The Western Wall (the Kotel in Hebrew) is the holiest site in Judaism. Located in the Old City of Jerusalem, it is a place that evokes deep reflection and emotion for Jews from all over the world. Religious Jews are regularly seen swaying back and forth with fervour, and even crying, as they recite prayers by the wall. A visit here can leave a permanent mark on someone, whether they are from a secular, traditional or religious Jewish background, and awaken or deepen their spirituality and connection with God.
Not all life-changing experiences you can have in Israel are good. Jerusalem syndrome is a real phenomenon whereby foreign visitors (around 100 every year, mainly Christians) become overwhelmed by the history and religious significance of the Old City and, in turn, suffer psychotic delusions that they are figures from the Bible or harbingers of the End of Days. This bizarre mental condition can be severe enough to hospitalize people.
This is one of the funnest experiences that hundreds of students enjoy every year, predominantly at the Hebrew University of Jerusalem and Tel Aviv University, two of the most prestigious in the country. Whether it’s for a semester or a full year, studying on an exchange program in Israel will likely lead you to fall in love with the country and make lifelong friends. While particularly popular among American Jews, these programs attract people of all faiths and backgrounds, from Indian and Chinese students to Europeans, both Jewish and non-Jewish.
Tasting Israeli hummus will undoubtedly open up a world of chickpea flavoured wonder in your life. If you were a casual eater before your first taste of it in the Holy Land, you are sure to evolve into a hummus connoisseur afterwards. From hummus gargirim (hummus with chickpeas on top) to hummus tehina (hummus mixed with tehini, a creamy delight), no variety will be foreign to you. Hummus back in your home country (unless you live in the Middle East) will never be the same.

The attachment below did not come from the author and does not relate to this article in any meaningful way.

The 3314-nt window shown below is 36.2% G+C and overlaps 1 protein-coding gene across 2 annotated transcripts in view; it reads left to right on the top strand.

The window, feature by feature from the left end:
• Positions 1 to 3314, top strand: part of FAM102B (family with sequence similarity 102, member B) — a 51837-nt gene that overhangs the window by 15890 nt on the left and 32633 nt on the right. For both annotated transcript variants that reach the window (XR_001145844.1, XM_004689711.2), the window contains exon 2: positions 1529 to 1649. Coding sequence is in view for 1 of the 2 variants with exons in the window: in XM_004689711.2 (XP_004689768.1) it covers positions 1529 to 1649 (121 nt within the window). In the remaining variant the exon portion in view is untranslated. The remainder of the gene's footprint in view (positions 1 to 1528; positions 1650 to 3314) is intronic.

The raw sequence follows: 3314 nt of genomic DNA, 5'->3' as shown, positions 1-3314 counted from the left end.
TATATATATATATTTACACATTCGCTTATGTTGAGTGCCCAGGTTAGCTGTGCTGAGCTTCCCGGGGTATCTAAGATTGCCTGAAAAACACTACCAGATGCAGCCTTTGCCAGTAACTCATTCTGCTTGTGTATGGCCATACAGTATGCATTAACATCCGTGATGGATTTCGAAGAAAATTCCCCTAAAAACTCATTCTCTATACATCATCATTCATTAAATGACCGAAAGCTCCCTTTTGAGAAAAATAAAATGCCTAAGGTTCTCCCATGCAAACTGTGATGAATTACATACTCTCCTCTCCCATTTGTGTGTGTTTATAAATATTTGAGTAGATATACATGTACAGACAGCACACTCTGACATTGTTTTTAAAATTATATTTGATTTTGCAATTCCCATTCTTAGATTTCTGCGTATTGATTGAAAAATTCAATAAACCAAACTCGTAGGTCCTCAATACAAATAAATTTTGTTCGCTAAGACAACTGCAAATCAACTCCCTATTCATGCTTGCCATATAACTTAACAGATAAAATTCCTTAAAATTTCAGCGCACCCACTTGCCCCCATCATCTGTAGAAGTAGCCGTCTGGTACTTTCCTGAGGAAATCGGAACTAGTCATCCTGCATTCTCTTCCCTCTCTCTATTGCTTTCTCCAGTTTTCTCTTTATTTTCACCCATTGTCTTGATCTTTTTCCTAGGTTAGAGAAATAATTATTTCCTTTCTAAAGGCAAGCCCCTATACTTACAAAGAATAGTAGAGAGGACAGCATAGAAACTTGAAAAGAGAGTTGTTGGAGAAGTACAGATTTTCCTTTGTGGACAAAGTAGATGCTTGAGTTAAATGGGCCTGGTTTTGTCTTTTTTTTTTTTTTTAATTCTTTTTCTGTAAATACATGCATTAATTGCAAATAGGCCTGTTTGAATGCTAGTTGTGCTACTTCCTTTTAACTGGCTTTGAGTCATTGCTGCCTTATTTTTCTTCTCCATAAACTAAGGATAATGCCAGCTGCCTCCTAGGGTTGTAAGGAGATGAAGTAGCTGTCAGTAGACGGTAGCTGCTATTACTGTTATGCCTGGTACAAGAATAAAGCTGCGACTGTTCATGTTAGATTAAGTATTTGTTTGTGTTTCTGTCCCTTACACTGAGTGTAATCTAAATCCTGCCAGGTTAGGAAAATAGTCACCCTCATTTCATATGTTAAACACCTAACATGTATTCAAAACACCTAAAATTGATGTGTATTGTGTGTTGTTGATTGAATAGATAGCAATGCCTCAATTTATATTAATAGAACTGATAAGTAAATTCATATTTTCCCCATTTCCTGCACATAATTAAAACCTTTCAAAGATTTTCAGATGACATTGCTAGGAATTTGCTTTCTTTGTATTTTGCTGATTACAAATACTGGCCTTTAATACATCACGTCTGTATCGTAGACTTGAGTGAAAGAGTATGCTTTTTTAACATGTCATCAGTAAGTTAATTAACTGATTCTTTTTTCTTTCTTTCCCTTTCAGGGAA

Israel is a country obsessed with yoga, which makes it no surprise that it is also a hotbed of wellness retreats. Whether you’re looking for a luxury spa hotel in the lush greenery of the north or a hippy commune with spectacular desert surroundings, there is something for everyone. Experiencing one of these retreats will connect you with nature, channel your spirituality and rejuvenate your body and soul.
This has been a popular ‘Israel experience’ for decades. The kibbutz culture was a huge part of the fabric of Israeli society, which operated heavily under socialist ideals for the first 30 years of its existence. While less prevalent in today’s Israel, there are still numerous kibbutzim dotted all over the country, from the northern border with Lebanon (Kfar Blum kibbutz) to the southern desert (such as Ein Gedi kibbutz, near the Dead Sea). Volunteering for a few weeks or more can teach you some important values, connect you with nature and set you up with long-term friendships.